Agriculture easement would preserve Lyndeborough view

LYNDEBOROUGH – The wide panorama from the top of Parker’s Hill across the apple orchards toward Milford is considered one of the best views around here. Now the Russell Foundation of New Boston is collecting money to buy an easement that would preserve the view. The agricultural conservation easement would be for 95 acres of the former Woodmont Orchards property on Center Road.

The Lyndeborough Conservation Commission recently voted to use up to $30,000 of its land acquisitions funds, and the Russell Foundation will provide up to $60,000 and coordinate the search for other funds, including federal grants.

All but five acres of the property, which surrounds the house at 182 Center Road, would be placed under easement to prevent further development.

The asking price is $420,000, which is considered a “fire sale price,” and property owner David Milton will make a contribution as part of a match for various grants.

Under the easement, the land would be kept open for passive recreation such as hiking, bird watching and snowmobiling, except during parts of the planting and harvesting season. All-terrain vehicles would be prohibited.

Miracle spring?

On the land is what has come to be known as a “miracle spring” that provides water once said to cure illnesses.

The land was developed by George W. Parker, probably in the 1890s, and he had the water bottled and sold it around the area.

Milton said he was unfamiliar with the story of the spring and had not tasted the famous water. The spring is now protected by a cement cap.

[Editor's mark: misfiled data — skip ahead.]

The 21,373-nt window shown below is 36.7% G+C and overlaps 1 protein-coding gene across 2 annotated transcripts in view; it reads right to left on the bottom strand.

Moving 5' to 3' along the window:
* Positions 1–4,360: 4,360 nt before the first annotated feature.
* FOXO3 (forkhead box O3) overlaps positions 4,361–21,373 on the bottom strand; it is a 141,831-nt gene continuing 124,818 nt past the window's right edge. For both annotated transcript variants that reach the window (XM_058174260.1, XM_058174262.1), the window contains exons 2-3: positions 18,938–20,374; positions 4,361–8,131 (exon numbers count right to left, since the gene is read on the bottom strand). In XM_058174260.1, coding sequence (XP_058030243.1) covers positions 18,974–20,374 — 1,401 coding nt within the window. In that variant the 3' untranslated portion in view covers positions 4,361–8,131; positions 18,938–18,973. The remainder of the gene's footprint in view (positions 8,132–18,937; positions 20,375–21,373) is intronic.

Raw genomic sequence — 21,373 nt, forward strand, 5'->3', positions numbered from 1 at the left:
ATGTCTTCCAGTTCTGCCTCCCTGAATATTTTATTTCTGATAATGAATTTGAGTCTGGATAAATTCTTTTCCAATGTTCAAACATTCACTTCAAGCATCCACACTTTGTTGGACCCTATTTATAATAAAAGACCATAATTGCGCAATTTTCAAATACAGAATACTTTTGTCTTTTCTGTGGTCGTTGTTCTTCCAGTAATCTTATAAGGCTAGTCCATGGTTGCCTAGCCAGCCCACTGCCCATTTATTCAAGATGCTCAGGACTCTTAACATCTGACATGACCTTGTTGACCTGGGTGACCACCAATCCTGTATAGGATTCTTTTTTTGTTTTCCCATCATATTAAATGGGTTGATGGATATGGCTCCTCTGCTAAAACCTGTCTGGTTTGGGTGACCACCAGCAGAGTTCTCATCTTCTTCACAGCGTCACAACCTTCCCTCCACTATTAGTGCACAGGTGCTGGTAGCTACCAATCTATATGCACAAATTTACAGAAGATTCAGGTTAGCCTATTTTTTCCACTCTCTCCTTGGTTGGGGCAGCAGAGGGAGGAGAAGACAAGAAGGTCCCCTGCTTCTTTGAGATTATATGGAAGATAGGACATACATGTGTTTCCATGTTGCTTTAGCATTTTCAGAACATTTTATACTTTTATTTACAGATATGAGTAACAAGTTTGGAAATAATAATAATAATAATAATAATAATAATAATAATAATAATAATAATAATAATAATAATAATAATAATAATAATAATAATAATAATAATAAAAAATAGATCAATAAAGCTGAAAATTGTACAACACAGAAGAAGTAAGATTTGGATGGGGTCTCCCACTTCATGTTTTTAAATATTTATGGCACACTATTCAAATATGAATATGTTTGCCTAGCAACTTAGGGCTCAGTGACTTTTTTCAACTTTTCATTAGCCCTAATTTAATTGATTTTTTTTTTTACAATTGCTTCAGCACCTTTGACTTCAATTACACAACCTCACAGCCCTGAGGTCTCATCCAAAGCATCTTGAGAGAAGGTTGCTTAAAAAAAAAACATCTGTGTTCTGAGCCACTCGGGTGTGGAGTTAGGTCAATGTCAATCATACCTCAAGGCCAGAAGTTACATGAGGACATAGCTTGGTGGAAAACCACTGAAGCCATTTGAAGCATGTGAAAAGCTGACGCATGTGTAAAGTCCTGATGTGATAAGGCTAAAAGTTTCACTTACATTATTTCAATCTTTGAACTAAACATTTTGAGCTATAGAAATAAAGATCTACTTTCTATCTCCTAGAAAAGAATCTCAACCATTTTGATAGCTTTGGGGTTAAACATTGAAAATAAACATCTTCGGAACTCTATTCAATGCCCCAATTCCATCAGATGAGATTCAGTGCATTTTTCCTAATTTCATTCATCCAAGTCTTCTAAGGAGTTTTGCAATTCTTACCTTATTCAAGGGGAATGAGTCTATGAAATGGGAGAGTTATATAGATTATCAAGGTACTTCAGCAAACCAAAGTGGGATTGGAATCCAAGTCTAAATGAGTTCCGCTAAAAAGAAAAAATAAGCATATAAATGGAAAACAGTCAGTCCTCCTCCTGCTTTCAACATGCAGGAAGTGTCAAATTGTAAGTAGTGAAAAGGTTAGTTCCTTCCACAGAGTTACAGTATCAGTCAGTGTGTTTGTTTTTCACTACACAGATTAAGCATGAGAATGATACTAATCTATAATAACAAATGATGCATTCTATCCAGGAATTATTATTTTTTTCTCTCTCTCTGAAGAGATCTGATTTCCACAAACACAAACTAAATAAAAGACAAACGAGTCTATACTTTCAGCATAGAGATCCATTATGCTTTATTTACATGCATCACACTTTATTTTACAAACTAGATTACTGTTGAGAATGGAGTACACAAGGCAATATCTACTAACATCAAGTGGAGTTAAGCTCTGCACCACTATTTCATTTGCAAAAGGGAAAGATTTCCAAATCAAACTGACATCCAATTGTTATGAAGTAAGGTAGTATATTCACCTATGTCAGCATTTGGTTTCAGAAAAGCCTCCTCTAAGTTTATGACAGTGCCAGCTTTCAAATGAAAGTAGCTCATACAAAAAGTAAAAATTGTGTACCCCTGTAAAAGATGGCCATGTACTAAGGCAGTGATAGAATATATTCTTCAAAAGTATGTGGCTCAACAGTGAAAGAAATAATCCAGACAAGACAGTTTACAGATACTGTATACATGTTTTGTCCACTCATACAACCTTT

Milton purchased the property a few years ago and operates it as an adjunct to Fitch’s Farm Stand, which is a short distance down the hill in Milford.

Parker Farms is described in the town history as “one of the best farms in town.” In addition of apples, George Parker raised a variety of peaches and plums.

The first recorded owner of the property, Edward Bevins, is believed to have been the first settler in that part of town.

George Parker was a veteran of the Civil War. His apple production was said to be among the best in the area. He also raised peaches, pears and plums.

The history of 1905 notes: “There is a spring on his farm, the waters of which are said to be medicinal to a considerable extent.”

A booklet produced in 1908 for prospective summer boarders extols the virtues of the spring as a “cure for dyspepsia among other ailments.” The booklet also contains an analysis of the water, done by the state In 1893. The testers found “carbonate of magnesia, carbonate of lime, sulfate of lime, chloride of soda, silica, and traces of carbonate of iron and alumina.”

The Parker orchards were continued by his grandson, also George, who lived on a neighboring property, now 182 Center Road, until it was purchased by Woodmont Orchards in the 1980s.

David Milton purchased the property a few years ago and operates it as an adjunct to Fitch’s Farm stand, located down the hill. He said he is diversifying, replacing some of the old apple trees with peaches and pears, or clearing to raise corn.

The Land Trust is acting solely as a collection and holding agency, and tax-deductible contributions may be sent to Souhegan Valley Land Trust, P.O. Box 417, Milford, NH 03055.